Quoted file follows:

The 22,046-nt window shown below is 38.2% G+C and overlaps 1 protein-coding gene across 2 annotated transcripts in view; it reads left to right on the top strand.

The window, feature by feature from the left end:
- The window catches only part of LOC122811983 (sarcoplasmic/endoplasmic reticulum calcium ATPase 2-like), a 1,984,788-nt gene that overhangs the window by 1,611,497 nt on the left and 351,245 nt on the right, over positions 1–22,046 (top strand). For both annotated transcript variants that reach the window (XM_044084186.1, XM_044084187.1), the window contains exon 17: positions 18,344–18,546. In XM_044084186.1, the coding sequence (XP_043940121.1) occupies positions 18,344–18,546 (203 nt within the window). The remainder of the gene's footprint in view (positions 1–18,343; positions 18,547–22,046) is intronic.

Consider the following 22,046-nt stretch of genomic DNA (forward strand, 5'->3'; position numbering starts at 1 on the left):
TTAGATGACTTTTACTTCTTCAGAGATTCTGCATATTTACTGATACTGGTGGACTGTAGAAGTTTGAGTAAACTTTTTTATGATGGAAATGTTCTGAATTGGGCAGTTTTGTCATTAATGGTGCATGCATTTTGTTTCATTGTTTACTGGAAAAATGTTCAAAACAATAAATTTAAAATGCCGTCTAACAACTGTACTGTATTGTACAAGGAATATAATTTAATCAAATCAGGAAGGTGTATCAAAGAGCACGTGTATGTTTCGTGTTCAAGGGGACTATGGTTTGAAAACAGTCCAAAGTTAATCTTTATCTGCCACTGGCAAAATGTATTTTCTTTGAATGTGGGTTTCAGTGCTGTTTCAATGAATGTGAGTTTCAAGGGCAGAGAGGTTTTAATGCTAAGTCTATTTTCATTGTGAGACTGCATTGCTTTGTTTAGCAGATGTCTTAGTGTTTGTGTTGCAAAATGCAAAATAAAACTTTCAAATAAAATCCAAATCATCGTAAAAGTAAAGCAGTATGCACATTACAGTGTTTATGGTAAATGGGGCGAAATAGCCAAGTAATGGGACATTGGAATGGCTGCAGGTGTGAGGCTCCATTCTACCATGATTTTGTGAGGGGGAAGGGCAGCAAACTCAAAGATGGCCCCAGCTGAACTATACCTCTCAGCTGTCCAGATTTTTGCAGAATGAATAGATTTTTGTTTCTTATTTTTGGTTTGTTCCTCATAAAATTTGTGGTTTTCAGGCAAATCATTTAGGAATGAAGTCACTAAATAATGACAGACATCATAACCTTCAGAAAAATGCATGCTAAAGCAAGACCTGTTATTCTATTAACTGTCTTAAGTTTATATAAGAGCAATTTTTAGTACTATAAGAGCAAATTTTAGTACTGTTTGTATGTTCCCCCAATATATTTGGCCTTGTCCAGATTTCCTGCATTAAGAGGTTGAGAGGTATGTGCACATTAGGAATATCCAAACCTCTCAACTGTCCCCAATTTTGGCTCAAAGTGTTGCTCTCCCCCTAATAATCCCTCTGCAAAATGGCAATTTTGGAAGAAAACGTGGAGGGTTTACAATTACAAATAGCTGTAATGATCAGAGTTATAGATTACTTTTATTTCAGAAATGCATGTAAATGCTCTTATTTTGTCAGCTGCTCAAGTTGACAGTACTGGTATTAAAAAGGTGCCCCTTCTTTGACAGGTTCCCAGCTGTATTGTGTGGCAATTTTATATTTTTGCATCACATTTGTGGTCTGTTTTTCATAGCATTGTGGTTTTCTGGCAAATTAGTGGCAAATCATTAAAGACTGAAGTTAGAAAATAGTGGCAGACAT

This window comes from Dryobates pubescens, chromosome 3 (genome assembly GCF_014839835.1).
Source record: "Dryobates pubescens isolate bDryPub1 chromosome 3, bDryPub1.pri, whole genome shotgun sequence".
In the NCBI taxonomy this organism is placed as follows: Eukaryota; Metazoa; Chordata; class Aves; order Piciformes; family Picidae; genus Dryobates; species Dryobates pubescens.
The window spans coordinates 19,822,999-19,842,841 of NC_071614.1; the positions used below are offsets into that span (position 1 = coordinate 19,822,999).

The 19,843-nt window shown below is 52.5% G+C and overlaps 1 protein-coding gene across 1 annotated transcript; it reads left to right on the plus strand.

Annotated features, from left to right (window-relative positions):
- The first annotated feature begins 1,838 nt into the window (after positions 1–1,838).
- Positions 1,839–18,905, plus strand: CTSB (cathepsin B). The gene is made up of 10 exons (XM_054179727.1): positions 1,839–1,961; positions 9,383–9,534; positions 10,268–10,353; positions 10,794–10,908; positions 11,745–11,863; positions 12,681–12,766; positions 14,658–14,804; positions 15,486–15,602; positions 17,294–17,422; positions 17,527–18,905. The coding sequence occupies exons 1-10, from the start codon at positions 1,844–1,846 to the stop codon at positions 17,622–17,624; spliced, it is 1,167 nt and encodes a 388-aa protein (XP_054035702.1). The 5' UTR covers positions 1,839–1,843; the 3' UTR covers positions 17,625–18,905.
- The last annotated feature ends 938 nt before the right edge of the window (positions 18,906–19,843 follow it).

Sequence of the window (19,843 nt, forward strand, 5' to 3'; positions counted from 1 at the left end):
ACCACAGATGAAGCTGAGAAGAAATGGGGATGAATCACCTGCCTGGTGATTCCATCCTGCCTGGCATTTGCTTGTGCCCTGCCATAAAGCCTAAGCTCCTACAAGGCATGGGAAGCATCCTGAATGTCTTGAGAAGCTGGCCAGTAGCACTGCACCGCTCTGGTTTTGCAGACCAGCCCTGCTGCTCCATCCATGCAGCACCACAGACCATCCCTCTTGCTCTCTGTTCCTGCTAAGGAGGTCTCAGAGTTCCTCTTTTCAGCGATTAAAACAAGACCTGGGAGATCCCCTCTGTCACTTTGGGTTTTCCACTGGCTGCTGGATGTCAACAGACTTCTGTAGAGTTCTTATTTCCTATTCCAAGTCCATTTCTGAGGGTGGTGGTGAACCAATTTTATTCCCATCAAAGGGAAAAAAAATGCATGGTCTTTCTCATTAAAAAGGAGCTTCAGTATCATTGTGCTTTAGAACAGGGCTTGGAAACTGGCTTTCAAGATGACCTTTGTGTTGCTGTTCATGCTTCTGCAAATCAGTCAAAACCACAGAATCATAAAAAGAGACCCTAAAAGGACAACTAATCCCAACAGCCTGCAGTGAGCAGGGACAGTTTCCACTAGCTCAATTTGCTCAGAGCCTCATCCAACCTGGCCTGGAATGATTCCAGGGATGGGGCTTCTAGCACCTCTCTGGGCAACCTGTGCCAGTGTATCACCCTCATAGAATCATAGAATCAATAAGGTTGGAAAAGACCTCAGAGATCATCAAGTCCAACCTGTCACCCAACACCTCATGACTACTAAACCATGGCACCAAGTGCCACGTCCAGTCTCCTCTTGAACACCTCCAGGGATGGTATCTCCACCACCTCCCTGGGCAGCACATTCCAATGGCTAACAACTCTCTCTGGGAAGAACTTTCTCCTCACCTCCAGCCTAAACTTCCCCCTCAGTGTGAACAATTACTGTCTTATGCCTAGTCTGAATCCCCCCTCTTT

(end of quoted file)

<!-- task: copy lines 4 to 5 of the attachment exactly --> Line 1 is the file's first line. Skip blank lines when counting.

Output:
Consider the following 22,046-nt stretch of genomic DNA (forward strand, 5'->3'; position numbering starts at 1 on the left):
TTAGATGACTTTTACTTCTTCAGAGATTCTGCATATTTACTGATACTGGTGGACTGTAGAAGTTTGAGTAAACTTTTTTATGATGGAAATGTTCTGAATTGGGCAGTTTTGTCATTAATGGTGCATGCATTTTGTTTCATTGTTTACTGGAAAAATGTTCAAAACAATAAATTTAAAATGCCGTCTAACAACTGTACTGTATTGTACAAGGAATATAATTTAATCAAATCAGGAAGGTGTATCAAAGAGCACGTGTATGTTTCGTGTTCAAGGGGACTATGGTTTGAAAACAGTCCAAAGTTAATCTTTATCTGCCACTGGCAAAATGTATTTTCTTTGAATGTGGGTTTCAGTGCTGTTTCAATGAATGTGAGTTTCAAGGGCAGAGAGGTTTTAATGCTAAGTCTATTTTCATTGTGAGACTGCATTGCTTTGTTTAGCAGATGTCTTAGTGTTTGTGTTGCAAAATGCAAAATAAAACTTTCAAATAAAATCCAAATCATCGTAAAAGTAAAGCAGTATGCACATTACAGTGTTTATGGTAAATGGGGCGAAATAGCCAAGTAATGGGACATTGGAATGGCTGCAGGTGTGAGGCTCCATTCTACCATGATTTTGTGAGGGGGAAGGGCAGCAAACTCAAAGATGGCCCCAGCTGAACTATACCTCTCAGCTGTCCAGATTTTTGCAGAATGAATAGATTTTTGTTTCTTATTTTTGGTTTGTTCCTCATAAAATTTGTGGTTTTCAGGCAAATCATTTAGGAATGAAGTCACTAAATAATGACAGACATCATAACCTTCAGAAAAATGCATGCTAAAGCAAGACCTGTTATTCTATTAACTGTCTTAAGTTTATATAAGAGCAATTTTTAGTACTATAAGAGCAAATTTTAGTACTGTTTGTATGTTCCCCCAATATATTTGGCCTTGTCCAGATTTCCTGCATTAAGAGGTTGAGAGGTATGTGCACATTAGGAATATCCAAACCTCTCAACTGTCCCCAATTTTGGCTCAAAGTGTTGCTCTCCCCCTAATAATCCCTCTGCAAAATGGCAATTTTGGAAGAAAACGTGGAGGGTTTACAATTACAAATAGCTGTAATGATCAGAGTTATAGATTACTTTTATTTCAGAAATGCATGTAAATGCTCTTATTTTGTCAGCTGCTCAAGTTGACAGTACTGGTATTAAAAAGGTGCCCCTTCTTTGACAGGTTCCCAGCTGTATTGTGTGGCAATTTTATATTTTTGCATCACATTTGTGGTCTGTTTTTCATAGCATTGTGGTTTTCTGGCAAATTAGTGGCAAATCATTAAAGACTGAAGTTAGAAAATAGTGGCAGACAT